If you're wondering, I was eventually invited for an "attitude adjustment" after the final bell, and following my father's sage advice I went and waited, somewhat nervously, to accept whatever fate was coming my way. After some exchange of words, the bully decided to save bruising his knuckles on my face for another day, which never came. What I've never forgotten, however, is my father's view that "there is nothing new under the sun." I find this piece of wisdom surrounding me daily, particularly when reading the news. Rarely is there a story or a situation that hasn't happened before. Each time we are faced with a record temperature high, the statement is followed with something like, "The last time we saw a high of this magnitude was back in 1951." When faced with the recession of 2008/9, the media, while reporting the severity of economic events happening globally, frequently referred back to the Great Depression of the 1930s. Sure, these situations and others like them might emerge in different forms or ways, but rarely is something completely new, never having been experienced before.

I share this story with you because that lesson my dad taught me comes to mind when considering the trials and tribulations of many organizations, and specifically, the CEOs and executives who lead them. Despite the growing complexity of a global marketplace, the continued evolution and influence of technology, and the challenges in adapting to shifts in human behavior and preferences, one thing remains constant. We have always been attempting to find ways to get the most from our people in order to best support our organization and its customers, and this likely will never change. At the core, an organization and its ability to be successful or not relies on its people — that, in essence, is my father's timeless wisdom at work. There is nothing new under the sun.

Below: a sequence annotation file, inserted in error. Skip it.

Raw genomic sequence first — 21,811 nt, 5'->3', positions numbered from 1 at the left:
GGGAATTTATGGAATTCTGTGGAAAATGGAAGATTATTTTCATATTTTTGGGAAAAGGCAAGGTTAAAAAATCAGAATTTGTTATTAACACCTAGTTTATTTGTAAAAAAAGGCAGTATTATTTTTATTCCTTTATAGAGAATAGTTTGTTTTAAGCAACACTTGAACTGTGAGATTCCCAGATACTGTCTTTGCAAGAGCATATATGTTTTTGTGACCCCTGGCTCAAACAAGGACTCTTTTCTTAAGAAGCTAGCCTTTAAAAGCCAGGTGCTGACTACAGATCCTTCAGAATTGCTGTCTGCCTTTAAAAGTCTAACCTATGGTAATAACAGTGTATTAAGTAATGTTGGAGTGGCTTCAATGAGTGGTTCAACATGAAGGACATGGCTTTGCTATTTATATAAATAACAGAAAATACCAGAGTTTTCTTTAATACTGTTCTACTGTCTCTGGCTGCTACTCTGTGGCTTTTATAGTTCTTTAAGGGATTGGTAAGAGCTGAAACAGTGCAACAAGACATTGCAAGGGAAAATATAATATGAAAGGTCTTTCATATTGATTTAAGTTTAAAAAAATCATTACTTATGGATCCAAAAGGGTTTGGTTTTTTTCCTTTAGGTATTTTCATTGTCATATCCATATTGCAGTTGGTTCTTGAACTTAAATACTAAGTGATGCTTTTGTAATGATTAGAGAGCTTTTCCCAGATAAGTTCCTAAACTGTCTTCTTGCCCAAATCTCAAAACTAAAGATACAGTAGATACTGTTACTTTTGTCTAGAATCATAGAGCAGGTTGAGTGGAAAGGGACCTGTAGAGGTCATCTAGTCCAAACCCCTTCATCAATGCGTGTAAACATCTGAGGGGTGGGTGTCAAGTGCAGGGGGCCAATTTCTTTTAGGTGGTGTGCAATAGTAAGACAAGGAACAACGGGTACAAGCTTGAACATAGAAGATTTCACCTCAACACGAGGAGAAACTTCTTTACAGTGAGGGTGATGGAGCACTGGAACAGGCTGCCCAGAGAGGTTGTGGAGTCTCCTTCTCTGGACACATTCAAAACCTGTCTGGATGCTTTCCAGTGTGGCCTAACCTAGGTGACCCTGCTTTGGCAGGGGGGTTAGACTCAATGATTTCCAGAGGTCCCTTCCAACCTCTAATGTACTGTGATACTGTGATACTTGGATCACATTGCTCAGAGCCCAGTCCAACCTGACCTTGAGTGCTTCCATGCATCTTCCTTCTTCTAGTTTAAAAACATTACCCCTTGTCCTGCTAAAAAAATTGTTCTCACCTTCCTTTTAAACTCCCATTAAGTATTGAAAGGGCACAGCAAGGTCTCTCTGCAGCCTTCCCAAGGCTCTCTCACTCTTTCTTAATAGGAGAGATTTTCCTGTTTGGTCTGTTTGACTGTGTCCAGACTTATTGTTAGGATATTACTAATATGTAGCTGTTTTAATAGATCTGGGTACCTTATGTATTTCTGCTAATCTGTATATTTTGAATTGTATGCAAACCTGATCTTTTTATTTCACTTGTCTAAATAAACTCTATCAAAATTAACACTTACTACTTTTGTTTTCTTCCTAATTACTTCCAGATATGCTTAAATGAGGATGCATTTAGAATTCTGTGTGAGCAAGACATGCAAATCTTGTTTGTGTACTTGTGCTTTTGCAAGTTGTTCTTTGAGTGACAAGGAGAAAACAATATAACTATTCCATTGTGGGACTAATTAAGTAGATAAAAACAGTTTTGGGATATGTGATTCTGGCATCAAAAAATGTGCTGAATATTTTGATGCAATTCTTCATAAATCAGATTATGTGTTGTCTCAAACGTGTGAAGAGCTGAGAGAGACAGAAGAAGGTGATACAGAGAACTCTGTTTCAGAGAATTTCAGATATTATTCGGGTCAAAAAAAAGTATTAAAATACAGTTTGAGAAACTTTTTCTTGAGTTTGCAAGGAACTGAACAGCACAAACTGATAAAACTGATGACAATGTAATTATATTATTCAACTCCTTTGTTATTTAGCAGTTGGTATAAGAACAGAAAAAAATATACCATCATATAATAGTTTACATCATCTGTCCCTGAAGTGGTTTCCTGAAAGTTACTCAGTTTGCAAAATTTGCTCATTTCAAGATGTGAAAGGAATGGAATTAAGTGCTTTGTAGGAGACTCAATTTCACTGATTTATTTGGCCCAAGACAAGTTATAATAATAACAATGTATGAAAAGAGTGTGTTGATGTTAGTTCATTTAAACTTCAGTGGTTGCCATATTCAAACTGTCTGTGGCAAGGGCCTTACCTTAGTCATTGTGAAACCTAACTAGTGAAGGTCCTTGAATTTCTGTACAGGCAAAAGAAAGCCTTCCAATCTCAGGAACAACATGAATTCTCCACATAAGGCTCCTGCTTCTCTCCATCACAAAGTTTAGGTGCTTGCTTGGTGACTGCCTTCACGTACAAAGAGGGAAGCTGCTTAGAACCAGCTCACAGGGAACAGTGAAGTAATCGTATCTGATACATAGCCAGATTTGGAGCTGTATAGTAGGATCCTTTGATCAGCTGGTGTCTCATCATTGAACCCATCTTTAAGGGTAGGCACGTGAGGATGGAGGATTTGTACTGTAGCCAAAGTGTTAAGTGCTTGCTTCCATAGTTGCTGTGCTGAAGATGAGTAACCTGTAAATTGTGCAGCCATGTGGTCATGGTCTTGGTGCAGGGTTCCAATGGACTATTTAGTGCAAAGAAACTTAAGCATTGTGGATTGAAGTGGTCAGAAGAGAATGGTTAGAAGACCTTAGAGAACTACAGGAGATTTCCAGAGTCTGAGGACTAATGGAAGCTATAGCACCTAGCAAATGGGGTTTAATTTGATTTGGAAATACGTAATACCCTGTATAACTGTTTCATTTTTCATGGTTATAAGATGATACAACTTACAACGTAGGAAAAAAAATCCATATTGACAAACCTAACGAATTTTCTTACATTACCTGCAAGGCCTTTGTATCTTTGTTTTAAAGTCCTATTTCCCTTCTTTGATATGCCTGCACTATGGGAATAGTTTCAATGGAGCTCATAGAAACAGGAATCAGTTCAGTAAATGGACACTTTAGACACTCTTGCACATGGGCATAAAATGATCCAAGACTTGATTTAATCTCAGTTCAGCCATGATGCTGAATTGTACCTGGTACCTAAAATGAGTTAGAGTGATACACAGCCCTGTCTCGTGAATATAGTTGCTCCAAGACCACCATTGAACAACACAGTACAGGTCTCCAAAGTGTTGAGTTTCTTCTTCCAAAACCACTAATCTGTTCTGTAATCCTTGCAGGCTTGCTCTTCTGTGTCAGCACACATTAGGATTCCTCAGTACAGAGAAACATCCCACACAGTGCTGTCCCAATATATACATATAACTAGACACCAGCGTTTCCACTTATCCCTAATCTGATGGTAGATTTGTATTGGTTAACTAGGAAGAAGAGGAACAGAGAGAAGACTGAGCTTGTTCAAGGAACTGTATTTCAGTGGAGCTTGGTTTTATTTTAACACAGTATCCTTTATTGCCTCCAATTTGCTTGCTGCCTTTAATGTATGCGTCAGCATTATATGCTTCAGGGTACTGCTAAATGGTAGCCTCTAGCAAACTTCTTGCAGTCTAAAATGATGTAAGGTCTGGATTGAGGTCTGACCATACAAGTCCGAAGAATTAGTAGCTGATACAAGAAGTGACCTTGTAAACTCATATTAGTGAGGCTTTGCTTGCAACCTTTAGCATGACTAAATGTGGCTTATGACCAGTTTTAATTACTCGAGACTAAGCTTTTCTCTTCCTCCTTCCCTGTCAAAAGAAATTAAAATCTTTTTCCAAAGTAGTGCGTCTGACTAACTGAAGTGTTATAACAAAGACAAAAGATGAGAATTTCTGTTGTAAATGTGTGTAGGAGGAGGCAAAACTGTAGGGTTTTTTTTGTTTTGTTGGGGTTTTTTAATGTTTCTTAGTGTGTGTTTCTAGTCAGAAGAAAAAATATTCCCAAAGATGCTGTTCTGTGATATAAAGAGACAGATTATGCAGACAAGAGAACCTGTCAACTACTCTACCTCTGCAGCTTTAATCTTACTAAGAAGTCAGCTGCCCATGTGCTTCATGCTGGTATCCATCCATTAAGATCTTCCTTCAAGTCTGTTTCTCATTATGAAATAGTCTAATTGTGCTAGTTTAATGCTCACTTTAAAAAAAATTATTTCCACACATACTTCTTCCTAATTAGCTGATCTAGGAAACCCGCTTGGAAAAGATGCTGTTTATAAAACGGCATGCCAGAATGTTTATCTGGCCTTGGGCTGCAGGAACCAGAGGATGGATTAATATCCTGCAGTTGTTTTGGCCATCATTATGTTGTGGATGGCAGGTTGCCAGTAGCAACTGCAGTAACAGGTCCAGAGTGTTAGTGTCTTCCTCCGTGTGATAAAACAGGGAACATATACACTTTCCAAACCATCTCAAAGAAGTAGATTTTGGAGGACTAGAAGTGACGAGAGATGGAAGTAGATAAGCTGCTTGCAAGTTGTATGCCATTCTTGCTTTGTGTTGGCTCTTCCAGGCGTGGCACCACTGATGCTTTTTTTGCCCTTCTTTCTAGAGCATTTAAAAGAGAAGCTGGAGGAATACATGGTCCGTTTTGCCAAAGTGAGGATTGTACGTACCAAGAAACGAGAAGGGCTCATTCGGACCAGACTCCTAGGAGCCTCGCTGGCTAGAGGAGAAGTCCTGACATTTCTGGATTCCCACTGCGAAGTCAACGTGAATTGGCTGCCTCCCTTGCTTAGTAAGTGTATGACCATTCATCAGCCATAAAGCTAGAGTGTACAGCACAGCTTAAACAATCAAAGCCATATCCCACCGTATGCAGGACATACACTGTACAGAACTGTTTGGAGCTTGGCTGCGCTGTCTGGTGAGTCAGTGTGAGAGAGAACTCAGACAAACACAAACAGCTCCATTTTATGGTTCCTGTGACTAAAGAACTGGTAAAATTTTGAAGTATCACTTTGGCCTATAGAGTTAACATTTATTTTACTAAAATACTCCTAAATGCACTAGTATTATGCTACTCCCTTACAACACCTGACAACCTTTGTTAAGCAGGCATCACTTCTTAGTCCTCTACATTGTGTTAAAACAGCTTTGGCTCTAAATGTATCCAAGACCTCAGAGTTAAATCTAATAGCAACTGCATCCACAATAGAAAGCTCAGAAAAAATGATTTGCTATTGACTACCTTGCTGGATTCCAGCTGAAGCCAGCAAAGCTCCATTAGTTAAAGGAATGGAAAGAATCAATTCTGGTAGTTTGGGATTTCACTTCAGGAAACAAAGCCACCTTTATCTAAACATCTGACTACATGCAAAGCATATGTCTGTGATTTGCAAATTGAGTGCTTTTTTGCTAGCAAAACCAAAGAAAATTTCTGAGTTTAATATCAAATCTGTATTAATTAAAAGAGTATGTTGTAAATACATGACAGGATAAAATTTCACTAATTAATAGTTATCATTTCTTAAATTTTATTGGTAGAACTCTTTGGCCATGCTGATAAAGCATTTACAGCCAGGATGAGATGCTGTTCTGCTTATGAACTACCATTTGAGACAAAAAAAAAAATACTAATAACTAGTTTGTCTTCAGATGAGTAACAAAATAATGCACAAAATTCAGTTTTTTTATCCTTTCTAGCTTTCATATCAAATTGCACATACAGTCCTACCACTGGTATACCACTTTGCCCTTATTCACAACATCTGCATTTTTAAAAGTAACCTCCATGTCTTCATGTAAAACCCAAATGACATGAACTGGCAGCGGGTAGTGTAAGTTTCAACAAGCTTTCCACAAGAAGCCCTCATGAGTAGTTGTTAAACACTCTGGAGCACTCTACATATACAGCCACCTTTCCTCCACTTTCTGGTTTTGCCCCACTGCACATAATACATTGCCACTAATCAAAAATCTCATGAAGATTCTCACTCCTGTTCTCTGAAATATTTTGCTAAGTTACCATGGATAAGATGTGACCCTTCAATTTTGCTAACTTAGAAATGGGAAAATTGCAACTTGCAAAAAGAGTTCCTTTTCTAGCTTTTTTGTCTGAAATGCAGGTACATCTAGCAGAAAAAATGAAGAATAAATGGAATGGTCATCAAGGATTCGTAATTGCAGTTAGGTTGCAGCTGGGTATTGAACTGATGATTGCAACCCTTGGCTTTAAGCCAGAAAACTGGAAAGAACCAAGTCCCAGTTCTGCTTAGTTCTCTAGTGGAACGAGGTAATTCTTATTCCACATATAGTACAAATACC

Consider, for example, that according to a survey of 1300 CEOs conducted by PwC, one of the top concerns globally for CEOs in 2017 is the challenge of "balancing man and machine." That is, finding the right skills and technology that will allow them to marry technology with unique human capabilities. Furthermore, what's even more interesting about the survey responses is that a significant percent have found and continue to believe that technology has and will have a lesser effect on the growth and success of their companies than they once predicted back in 1998. What we can further glean from these insights is that regardless of the extent to which technology has and will continue to influence the growth of an organization, people and their unique talents and capabilities become ever more important. This isn't to say that continued developments in artificial intelligence and other technologies won't influence this perception in years to come, but it's important to note that when survey respondents were asked about their most pressing needs, finding and retaining talent were amongst the top three areas identified. More specifically, when asked about which specific skills were most important for them to find in the people they needed, the following five skills were identified:

• 61 percent said problem-solving was a crucial skill.

• 61 percent identified that adaptability was essential.

• 75 percent suggested leadership was necessary.

• 77 percent identified creativity and innovation.

• 64 percent selected emotional intelligence as a key skill.

The results of the survey highlight a few critical points about growing an organization in today's global economy, and they are in stark contrast to what many have believed in recent years, mostly on account of what "experts" have been suggesting. Specifically, despite the once strong belief that technology was going to change the face of business and people as we know it, this has not actually been the case. Although technology and its proper development and adaptation are crucial to remaining competitive, it has not and will not take the place of people as the most important resource for an organization seeking to grow and be profitable. Moreover, the more reliant we become on technology, the more we realize the importance of specific and unique human skills that can never be fully or effectively adopted by technology.